A silly little ditty featuring Miss Molly Prewett.
The Fortune Teller
"Are you sure this was a good idea, Poppy?" Molly felt uncomfortable wandering among all these muggles.
"Lighten up Mols. It's just a simple village fete. We'll play a few of these games, buy a few of those buns…Oh look! A fortune telling booth! Groovy!" Poppy Pomfrey pulled Molly toward a gaudy looking tent. "They're so funny."
"If I want my future told, I'll find a real seer." Molly tried to hang back, but her friend was insistent.
"No, no. This is a fortune teller. It's all a gas, you know, all made up." Poppy stopped and dug in her bag for a few coins.
"Come on, Pops. We have a lot of studying to do. We have duty in the morning. I still have to get my brother's mending done." She was running out of excuses. Where Poppy was happy amongst the Muggles, she was not.
"Oh, don't be so square." Poppy paused outside the tent flap, which was decorated with beads and paper flowers. "Look, I'll go first. You wait here." She ducked inside.
While waiting, Molly observed the passing people. They seemed so strange. Or maybe she was the strange one. She wasn't used to the muggle world.
She huffed a little under her breath and shifted on her feet. She really did have a lot to do. Weekends this summer were filled with caring for the twins, helping Dad with the chores and studying. Always studying. Weekdays were even more busy. With interning at St. Mungo's for three days and classes for two, there really wasn't time for nonsense. She was actually looking forward to 7th year to start in September. Maybe then she could rest. Of course, she was mostly looking forward to seeing Arthur. Those nights that last week of school was a time to always remember. It was a good thing Poppy had taught her a new charm. She didn't need that kind of permanent reminder.
"Your turn!" Poppy startled her out of her thoughts.
"So, what happened in there?"
"The normal tripe. I'll meet a tall, dark, handsome stranger and have lots of babies. Yeah, that's not going to happen. I want a career and freedom to do what I want." She tugged her short skirt down a little. A mini-skirt was one thing, showing off the knickers was another. "Go on, give it a go." Poppy gently pushed Molly in through the door.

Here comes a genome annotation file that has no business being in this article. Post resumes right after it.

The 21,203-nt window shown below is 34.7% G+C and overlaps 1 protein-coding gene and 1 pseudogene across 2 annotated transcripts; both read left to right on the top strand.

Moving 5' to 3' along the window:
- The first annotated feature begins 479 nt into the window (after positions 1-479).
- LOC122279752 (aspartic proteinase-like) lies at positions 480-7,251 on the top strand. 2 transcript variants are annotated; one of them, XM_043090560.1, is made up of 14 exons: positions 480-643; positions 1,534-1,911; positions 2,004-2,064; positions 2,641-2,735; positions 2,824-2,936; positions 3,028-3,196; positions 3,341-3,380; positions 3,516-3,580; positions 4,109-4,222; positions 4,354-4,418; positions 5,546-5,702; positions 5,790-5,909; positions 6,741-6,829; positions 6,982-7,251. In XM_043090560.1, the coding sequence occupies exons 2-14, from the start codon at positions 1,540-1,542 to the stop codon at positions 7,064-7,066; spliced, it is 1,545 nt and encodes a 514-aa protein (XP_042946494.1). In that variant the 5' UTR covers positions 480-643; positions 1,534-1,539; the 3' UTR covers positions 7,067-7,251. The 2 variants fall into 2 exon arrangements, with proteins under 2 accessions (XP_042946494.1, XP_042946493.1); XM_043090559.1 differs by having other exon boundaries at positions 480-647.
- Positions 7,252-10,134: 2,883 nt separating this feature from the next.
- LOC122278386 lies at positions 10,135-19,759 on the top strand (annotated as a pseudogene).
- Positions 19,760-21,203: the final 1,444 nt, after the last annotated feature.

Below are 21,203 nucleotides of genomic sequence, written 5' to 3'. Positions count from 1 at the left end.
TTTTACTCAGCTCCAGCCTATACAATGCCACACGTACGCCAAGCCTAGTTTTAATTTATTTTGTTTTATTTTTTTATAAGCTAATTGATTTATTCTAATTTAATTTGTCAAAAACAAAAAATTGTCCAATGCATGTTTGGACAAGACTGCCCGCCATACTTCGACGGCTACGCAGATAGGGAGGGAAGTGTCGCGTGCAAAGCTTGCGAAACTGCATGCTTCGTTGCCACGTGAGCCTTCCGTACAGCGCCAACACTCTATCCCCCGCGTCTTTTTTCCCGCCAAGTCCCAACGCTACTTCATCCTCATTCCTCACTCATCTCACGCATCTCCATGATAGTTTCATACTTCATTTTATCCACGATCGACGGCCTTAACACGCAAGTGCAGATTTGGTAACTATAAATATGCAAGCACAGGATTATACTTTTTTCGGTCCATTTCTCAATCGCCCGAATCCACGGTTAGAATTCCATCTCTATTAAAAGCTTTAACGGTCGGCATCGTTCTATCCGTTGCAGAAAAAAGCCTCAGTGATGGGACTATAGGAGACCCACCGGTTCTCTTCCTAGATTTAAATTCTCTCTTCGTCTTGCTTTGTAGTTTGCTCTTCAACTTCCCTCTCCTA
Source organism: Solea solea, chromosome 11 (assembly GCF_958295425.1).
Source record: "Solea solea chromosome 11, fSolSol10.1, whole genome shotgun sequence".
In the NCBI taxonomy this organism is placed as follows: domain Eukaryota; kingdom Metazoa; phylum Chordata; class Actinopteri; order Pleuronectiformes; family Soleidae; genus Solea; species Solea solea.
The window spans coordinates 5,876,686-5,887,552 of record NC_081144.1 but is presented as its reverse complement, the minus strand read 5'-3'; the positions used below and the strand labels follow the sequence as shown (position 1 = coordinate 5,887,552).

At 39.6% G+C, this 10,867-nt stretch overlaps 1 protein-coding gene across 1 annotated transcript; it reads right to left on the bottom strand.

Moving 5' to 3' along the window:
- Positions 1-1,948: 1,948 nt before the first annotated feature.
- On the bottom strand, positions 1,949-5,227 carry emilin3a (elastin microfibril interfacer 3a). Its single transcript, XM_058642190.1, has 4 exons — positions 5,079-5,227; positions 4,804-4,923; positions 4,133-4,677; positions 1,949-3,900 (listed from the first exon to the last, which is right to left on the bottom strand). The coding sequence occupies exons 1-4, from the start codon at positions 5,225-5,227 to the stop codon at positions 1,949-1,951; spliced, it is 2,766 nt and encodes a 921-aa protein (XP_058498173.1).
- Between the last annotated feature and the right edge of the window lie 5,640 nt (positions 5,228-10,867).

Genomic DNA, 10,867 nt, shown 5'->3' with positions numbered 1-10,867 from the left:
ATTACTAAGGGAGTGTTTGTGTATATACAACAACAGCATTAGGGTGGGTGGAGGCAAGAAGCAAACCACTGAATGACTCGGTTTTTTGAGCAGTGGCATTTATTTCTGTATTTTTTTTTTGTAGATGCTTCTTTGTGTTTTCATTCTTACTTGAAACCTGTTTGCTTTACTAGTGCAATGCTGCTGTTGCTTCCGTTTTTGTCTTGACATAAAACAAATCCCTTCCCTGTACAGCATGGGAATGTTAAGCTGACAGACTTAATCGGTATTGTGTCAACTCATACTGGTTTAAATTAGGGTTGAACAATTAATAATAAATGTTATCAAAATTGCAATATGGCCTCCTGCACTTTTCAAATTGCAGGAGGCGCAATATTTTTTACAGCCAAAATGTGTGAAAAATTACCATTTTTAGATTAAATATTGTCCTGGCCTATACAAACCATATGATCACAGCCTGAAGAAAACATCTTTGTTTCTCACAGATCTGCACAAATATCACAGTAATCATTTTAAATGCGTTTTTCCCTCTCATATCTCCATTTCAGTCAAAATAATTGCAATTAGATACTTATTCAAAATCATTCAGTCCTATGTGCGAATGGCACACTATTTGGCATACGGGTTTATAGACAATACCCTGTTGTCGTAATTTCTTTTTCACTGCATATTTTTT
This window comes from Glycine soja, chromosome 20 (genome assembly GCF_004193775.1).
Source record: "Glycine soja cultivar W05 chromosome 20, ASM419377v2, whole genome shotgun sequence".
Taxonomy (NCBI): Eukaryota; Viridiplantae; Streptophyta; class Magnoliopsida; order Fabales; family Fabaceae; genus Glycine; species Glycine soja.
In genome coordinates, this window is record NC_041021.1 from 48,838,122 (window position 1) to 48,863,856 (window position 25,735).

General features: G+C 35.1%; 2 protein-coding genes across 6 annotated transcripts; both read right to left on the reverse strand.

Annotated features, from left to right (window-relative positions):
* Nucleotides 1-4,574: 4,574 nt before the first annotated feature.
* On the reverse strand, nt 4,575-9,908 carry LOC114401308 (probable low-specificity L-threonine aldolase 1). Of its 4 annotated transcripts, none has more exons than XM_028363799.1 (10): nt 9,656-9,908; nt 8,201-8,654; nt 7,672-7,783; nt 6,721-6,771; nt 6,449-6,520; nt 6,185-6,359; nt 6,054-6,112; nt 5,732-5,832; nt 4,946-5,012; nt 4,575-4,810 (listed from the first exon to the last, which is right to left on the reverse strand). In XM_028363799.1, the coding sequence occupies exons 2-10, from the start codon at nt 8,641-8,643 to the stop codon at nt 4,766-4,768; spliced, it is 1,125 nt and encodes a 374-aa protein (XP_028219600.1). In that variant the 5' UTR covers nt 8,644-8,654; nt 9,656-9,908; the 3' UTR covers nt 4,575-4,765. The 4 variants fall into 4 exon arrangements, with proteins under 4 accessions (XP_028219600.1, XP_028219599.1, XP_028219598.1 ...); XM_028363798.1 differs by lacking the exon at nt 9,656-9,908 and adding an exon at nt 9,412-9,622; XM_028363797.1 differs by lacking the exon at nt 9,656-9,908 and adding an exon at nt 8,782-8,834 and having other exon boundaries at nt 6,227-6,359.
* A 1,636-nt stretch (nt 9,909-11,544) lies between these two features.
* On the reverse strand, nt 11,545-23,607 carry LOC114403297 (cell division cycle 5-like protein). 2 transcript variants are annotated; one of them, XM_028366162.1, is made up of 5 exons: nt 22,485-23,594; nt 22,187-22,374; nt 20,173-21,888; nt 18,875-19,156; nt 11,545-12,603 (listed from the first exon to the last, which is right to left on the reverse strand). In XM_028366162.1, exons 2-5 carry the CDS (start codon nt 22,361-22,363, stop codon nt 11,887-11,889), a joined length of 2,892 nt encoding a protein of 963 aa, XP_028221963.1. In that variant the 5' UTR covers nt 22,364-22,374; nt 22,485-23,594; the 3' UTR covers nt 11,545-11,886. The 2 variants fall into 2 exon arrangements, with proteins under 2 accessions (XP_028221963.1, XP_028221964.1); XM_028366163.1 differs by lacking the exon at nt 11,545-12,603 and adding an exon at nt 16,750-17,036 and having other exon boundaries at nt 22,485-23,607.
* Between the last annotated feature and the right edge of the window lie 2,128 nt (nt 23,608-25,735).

It was dark and quiet. Far more quiet than it should be. "Hello?" She called out, hesitant. "Anyone here?" It was larger that she expected. Darker.
"You will have two sons." Came a deep, scratchy voice from a shadowed corner.
"Excuse me?" Wait, how can there be a corner, the tent was a tiny round thing.
"They will find their strength on distant shores."
"Who…" She stepped a tiny bit more into the room.
"You will have a son. The shadow will pass before his courage shall be made known." A tiny wizened woman stepped into the feeble light of a candle.
"You will welcome two sons, who will bring light to a darkened world."
"Listen, I think I'll just…" Molly motioned to the door.
"You will raise a hero. A lion who must learn how to roar. A king who will hold up a savior."
"Come on, I think there's been a mista…"
"Your daughter will be a flame, a destroyer of darkness."
"Uh, right. Well, this is nice. I'm leaving now." Molly started to turn.
A gnarled hand stopped her, "Generations will rise and call you blessed, a woman of compassion, a woman of power, a defender."
"Well, thank you. It's been interesting. Uh, bye." Molly ducked back out, anxious to escape the creepy woman. As the flap closed behind her, her nervousness slowly melted.
"So, how did it go?" Poppy asked.
"It was…interesting." Was all Molly could think of.
"You and Arthur having lots of babies?"
"Hm, Yeah, according to her. She said I'll have seven kids. Can you believe that? Who has that many these days?" Molly laughed, trying to get the strange thoughts out of her head. "Besides. I've pretty much raised Gid and Fab. That's enough kids for me."
"I told you it was in fun. Come on, I want to introduce you to candy-floss."
Molly looked down at her hands, still grasping the two muggle coins. "Oh, wait! I forgot to pay." She turned and opened the tent again. "Sorry, I forg…" She stopped. Before her was a tiny, round tent, just large enough for a rickety table and an upturned fishbowl. Sitting behind this, was a young girl covered with plastic beads and what looked like a tablecloth as a shawl. "I forgot to pay." Molly whispered then ducked back out.
"Pops? I, um, I'm not feeling very well. You go on and meet up with the others. I'll see you in the morning."